12 things I’ve learned in 500 days of Mei Photography

8. Set boundaries and SWITCH OFF

Seriously. Set boundaries. Make a work schedule and stick to it. Take at least one day off a week. Stop working and responding to emails or messages after a certain time each night. I have been terrible for this. I respond almost instantly to messages when I get them. If I don’t I feel incredibly guilty or worried that people will be disappointed. The truth is, most people don’t expect an immediate response, they were only starting to because I set those expectations early on. When I message someone else I don’t expect an immediate response so why was I setting this standard for myself?

The reason I do it, is because for the first time in a long time, I genuinely look forward to work. With the exception of one daunting shoot and doing my finances, I’ve been excited about every single work day. Every. Single. One. So much so, that without realising it, I turned everyday into a work day.

One of my measures for success on my business plan is a better work-life balance. Despite how much I love it, if I’m working everyday then I’m not meeting my target. When I work all the time I don’t know how to relax. Running your own business takes dedication and spells of long hours and many, many days work in a row.  But for me, it shouldn’t mean I’m back in a place where I’m working so much that I can’t switch off.

So I’ve turned my phone to “Do Not Disturb” at certain times each day and while I might not be able to take regular days off in my line of work, I’m planning in at least one day a week to have to myself where I’ll be switched off from social media. It’s the future and I’m looking forward to it.

9. Celebrate the little things significant WR

Progress is little teeny steps forward at a time. Probably a few backwards, some sidesteps, maybe a leap or two in any direction and then back to the teeny forward steps. When you spend most of your workday by yourself, it’s easy to become target focused and simply tick things off of lists. Never pausing to enjoy the work you have done or celebrate how far you’ve come. This can be destructive as you start to feel like there’s a never ending list of things to do and forget about all the things you have achieved.

With no colleagues to remind you to celebrate, you have to take responsibility to do it yourself. You’re your own boss and it’s your job to motivate and reward yourself when you do your job well.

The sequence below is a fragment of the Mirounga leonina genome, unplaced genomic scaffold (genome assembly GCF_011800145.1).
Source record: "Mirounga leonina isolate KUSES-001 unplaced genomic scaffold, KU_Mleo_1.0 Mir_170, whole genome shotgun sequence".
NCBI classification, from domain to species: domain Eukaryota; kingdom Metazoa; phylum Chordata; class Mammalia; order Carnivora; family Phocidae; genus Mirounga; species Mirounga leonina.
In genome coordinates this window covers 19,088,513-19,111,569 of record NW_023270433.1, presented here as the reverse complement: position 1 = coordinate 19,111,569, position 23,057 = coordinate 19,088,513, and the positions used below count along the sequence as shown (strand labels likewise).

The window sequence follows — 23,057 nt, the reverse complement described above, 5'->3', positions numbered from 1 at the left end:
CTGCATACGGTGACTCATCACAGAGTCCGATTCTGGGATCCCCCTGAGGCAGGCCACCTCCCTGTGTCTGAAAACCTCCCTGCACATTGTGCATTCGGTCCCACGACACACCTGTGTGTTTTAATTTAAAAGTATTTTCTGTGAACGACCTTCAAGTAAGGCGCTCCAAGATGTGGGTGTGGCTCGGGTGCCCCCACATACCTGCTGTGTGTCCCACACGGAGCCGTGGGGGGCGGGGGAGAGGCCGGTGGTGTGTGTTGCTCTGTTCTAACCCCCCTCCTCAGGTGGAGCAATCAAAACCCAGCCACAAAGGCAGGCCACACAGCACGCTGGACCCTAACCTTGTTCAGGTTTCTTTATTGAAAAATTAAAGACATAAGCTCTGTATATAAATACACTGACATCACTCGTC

Don’t be afraid to take a moment to enjoy the things you’ve done. No matter how small. I sometimes celebrate with a cuppa when I finish an editing target or for really big achievements I take my tangled nerves and tense camera-holding-photo-editing shoulders along to my massage therapist for an hour of relaxing and remembering that I’m getting there.  Hell, when I finally finish this blog I’m having the next day off to watch Christmas movies with my other half!

Running a small business is a work in progress and always will be. You should celebrate when you can.

10.  Projects = Progress 

When you take a passion which was once something you did to relax and you turn it in to something you rely on to make money, it can very easily become stressful and the enjoyment all but vanishes. This was something I was always wary of. The risk of the pressure to pay bills outweighing my desire to stick to what I want to be creating with my craft. It prevented me from taking the leap for a long time as I never wanted to be in a position where I was doing work I wasn’t happy with to make ends meet.

RGRB Shoot Image 2015 WRThe reality is, that has happened. I’ve taken on a couple of shoots that weren’t really what I set out to do. They went well and I enjoyed them but I had a slight nagging feeling that they weren’t quite, well, me. It knocked my “pho-jo” on occasion but I received the best bit of advice from another photographer and friend. Make sure you always have your own projects happening. The things you want to work on to keep you inspired and your creativity flowing. My dream goal is to be a wildlife photographer and I make regular plans to push that dream forward but I have discovered a new passion for candid family photography and found a way to really make a difference to people by taking portraits for women and girls through my #RealGirlsRealBeauty project. I started the latter after a conversation with a concerned mum and it’s become something so important to me and my brand. It has also sharpened my skills and challenged me in a whole new way.

Your personal projects matter. They’re the reason you fell in love with this work in the first place. Don’t neglect them.

2 thoughts on “12 things I’ve learned in 500 days of Mei Photography

  1. Laura says:

    Jo, once again, you have nailed it. I’m not as far along in my journey as you are in yours, but relate to – well pretty much everything you wrote.

    This was a a really helpful read, in many ways.

    Thank you…otra vez! =D

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